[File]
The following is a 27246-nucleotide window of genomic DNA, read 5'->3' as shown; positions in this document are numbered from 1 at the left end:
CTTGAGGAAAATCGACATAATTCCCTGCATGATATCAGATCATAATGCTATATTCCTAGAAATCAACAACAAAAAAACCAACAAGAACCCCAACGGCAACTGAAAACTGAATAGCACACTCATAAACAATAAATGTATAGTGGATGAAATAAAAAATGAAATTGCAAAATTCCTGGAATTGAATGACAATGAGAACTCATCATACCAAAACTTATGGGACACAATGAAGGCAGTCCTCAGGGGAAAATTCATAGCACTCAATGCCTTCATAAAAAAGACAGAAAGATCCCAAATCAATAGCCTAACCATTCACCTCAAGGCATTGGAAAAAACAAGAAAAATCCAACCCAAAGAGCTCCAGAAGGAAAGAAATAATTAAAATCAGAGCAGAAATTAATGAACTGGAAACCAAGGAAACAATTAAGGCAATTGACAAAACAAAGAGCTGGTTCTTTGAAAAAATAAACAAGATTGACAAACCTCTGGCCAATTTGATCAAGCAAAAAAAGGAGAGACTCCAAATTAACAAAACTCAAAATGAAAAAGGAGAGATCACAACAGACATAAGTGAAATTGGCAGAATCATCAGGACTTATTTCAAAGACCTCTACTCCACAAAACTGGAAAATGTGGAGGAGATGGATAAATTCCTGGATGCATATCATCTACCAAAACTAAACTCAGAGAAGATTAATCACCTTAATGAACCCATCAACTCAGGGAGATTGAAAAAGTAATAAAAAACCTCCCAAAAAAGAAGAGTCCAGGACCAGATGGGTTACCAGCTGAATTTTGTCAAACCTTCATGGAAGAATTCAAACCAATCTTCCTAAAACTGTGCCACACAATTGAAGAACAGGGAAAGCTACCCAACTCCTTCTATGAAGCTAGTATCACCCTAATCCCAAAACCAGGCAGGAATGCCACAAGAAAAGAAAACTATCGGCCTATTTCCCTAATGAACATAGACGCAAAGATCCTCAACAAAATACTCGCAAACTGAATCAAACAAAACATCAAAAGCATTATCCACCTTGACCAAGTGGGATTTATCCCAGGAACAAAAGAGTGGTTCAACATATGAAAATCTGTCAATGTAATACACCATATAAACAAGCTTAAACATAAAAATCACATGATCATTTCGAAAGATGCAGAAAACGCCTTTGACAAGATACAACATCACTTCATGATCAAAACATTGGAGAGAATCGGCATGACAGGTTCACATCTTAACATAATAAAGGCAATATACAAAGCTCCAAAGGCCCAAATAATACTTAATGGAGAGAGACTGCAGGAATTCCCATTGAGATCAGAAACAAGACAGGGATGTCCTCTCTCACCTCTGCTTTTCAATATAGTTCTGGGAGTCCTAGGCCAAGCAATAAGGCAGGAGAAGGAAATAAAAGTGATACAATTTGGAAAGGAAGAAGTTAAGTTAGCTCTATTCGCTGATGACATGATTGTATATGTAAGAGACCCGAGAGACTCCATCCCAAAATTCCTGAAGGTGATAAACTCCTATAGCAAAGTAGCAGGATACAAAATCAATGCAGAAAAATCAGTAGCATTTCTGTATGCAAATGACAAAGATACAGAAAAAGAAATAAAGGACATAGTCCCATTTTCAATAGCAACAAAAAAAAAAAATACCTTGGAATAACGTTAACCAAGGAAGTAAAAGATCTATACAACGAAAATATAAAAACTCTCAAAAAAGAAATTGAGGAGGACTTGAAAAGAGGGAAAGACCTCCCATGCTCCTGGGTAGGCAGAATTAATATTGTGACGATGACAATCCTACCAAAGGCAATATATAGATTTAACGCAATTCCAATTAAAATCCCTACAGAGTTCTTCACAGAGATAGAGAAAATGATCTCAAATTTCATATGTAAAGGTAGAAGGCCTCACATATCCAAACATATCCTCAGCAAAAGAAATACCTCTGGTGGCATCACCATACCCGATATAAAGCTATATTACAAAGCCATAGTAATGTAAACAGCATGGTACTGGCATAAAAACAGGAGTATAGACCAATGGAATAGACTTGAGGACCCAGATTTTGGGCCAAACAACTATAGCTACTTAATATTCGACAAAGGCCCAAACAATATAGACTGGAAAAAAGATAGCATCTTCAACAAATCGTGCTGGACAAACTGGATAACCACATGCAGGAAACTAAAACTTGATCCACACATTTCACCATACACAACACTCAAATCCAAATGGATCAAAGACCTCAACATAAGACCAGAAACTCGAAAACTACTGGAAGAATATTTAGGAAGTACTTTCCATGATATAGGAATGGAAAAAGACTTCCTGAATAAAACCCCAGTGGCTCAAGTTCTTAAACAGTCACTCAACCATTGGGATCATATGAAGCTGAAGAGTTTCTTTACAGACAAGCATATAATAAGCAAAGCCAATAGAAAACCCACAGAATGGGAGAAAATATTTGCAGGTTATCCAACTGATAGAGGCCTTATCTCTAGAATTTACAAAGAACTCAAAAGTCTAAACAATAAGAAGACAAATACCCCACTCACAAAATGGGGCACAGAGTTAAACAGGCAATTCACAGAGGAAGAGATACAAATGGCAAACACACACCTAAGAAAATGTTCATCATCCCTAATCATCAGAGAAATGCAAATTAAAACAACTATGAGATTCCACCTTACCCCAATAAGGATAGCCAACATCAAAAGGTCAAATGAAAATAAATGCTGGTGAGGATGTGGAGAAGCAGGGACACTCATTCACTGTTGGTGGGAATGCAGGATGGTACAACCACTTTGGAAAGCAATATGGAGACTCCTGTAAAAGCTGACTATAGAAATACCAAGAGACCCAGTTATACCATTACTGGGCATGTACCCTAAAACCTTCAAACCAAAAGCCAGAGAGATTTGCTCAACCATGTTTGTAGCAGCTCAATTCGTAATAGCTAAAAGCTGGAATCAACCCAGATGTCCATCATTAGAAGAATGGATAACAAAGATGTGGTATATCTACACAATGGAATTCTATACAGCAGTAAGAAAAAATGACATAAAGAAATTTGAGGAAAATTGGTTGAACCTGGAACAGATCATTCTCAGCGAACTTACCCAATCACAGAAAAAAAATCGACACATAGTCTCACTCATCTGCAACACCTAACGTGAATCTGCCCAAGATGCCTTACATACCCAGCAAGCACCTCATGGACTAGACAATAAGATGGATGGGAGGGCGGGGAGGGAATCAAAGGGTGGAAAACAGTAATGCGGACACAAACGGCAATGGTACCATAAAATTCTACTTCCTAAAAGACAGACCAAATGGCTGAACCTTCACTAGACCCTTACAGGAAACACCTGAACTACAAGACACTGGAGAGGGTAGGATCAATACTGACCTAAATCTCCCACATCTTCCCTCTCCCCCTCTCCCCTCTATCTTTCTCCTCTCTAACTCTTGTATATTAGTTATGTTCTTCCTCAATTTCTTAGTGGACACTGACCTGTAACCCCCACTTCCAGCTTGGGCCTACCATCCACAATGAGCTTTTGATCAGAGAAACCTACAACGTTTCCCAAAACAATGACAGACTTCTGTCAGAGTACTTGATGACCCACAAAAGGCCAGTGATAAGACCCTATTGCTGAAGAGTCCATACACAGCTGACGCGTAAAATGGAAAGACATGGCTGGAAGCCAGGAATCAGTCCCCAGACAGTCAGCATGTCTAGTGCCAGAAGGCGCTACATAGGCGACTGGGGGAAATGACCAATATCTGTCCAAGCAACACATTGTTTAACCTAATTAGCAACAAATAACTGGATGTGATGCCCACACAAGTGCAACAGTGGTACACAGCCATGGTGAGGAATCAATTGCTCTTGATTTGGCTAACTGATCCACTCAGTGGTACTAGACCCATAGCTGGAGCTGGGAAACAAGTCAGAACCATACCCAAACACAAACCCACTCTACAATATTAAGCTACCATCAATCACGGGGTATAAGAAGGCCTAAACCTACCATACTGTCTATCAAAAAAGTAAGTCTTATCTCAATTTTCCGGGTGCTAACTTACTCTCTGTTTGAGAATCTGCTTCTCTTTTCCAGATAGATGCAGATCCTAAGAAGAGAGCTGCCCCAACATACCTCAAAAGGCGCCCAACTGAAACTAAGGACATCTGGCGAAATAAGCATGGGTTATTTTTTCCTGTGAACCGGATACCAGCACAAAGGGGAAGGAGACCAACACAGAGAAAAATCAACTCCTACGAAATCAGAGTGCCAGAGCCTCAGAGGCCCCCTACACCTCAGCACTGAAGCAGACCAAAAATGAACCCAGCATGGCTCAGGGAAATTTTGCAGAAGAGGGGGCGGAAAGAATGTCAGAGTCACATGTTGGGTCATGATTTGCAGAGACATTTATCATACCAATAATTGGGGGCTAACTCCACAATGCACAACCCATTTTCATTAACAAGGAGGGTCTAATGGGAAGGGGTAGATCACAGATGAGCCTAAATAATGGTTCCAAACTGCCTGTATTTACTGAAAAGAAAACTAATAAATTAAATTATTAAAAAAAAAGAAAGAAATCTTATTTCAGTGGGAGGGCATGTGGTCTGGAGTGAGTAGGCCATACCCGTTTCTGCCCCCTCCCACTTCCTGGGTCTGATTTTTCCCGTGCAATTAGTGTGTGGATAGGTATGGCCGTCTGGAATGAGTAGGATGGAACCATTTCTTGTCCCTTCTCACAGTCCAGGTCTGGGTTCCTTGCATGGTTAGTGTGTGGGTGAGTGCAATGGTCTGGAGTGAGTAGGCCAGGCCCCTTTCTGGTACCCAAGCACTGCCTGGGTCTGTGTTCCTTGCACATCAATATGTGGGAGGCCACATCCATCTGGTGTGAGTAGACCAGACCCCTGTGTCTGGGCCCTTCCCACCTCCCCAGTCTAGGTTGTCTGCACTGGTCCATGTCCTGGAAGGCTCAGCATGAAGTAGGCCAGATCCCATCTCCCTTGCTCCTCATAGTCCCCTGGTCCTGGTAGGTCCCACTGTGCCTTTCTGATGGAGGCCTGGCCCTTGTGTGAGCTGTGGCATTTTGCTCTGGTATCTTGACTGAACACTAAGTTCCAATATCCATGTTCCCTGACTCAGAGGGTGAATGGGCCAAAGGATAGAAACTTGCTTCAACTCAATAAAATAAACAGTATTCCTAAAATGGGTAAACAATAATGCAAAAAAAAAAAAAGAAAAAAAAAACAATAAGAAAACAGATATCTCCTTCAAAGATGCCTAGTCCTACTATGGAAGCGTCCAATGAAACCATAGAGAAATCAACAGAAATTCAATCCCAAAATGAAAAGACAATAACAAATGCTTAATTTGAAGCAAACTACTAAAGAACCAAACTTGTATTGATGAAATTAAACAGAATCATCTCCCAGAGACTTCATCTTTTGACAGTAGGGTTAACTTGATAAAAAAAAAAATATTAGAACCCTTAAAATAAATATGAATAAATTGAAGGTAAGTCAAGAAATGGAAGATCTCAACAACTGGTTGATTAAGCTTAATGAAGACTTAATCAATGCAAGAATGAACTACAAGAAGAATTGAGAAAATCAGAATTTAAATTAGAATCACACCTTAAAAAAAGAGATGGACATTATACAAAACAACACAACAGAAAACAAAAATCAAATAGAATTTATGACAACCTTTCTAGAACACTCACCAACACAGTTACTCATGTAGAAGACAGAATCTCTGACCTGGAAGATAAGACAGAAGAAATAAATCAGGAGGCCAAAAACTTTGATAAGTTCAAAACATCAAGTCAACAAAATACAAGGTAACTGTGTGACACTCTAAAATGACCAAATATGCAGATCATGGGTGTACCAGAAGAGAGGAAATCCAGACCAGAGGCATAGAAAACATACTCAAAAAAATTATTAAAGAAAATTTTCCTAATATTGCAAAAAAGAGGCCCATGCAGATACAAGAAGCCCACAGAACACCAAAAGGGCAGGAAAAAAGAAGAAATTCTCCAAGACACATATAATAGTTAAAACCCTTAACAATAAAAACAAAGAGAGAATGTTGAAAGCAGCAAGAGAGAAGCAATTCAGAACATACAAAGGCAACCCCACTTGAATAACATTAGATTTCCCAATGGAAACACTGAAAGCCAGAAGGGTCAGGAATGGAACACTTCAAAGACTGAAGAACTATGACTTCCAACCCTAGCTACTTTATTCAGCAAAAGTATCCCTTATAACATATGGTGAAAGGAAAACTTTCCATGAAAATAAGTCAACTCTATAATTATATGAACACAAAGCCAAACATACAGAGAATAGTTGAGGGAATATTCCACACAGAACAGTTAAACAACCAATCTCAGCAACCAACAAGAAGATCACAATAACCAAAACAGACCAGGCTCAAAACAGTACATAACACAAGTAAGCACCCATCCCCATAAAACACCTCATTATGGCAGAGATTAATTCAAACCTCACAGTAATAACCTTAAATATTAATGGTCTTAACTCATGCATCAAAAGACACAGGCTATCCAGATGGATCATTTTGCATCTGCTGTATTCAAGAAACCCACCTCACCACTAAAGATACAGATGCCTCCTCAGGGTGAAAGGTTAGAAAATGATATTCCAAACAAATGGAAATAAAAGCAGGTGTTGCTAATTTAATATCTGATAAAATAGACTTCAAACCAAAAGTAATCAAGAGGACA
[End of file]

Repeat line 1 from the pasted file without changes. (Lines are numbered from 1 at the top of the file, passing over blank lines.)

The following is a 27246-nucleotide window of genomic DNA, read 5'->3' as shown; positions in this document are numbered from 1 at the left end: